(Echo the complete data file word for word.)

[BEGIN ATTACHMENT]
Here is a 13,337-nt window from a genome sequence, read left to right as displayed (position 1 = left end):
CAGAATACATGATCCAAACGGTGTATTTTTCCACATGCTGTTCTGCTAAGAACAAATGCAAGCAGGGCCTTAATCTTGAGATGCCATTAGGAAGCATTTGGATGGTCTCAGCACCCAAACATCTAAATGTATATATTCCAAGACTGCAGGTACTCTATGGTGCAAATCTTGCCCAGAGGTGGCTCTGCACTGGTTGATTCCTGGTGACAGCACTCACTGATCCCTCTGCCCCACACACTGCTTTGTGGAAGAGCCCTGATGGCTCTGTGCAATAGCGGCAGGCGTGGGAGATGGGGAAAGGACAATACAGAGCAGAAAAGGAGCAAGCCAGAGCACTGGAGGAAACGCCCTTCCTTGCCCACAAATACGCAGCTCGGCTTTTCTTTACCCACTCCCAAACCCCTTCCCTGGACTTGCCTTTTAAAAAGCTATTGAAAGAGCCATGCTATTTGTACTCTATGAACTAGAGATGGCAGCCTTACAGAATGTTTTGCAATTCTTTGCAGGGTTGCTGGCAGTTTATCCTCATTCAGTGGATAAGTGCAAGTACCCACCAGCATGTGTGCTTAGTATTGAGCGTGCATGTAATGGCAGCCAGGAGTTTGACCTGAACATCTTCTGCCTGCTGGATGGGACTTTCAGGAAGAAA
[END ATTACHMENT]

Here is a 13,337-nt window from a genome sequence, read left to right as displayed (position 1 = left end):
CAGAATACATGATCCAAACGGTGTATTTTTCCACATGCTGTTCTGCTAAGAACAAATGCAAGCAGGGCCTTAATCTTGAGATGCCATTAGGAAGCATTTGGATGGTCTCAGCACCCAAACATCTAAATGTATATATTCCAAGACTGCAGGTACTCTATGGTGCAAATCTTGCCCAGAGGTGGCTCTGCACTGGTTGATTCCTGGTGACAGCACTCACTGATCCCTCTGCCCCACACACTGCTTTGTGGAAGAGCCCTGATGGCTCTGTGCAATAGCGGCAGGCGTGGGAGATGGGGAAAGGACAATACAGAGCAGAAAAGGAGCAAGCCAGAGCACTGGAGGAAACGCCCTTCCTTGCCCACAAATACGCAGCTCGGCTTTTCTTTACCCACTCCCAAACCCCTTCCCTGGACTTGCCTTTTAAAAAGCTATTGAAAGAGCCATGCTATTTGTACTCTATGAACTAGAGATGGCAGCCTTACAGAATGTTTTGCAATTCTTTGCAGGGTTGCTGGCAGTTTATCCTCATTCAGTGGATAAGTGCAAGTACCCACCAGCATGTGTGCTTAGTATTGAGCGTGCATGTAATGGCAGCCAGGAGTTTGACCTGAACATCTTCTGCCTGCTGGATGGGACTTTCAGGAAGAAA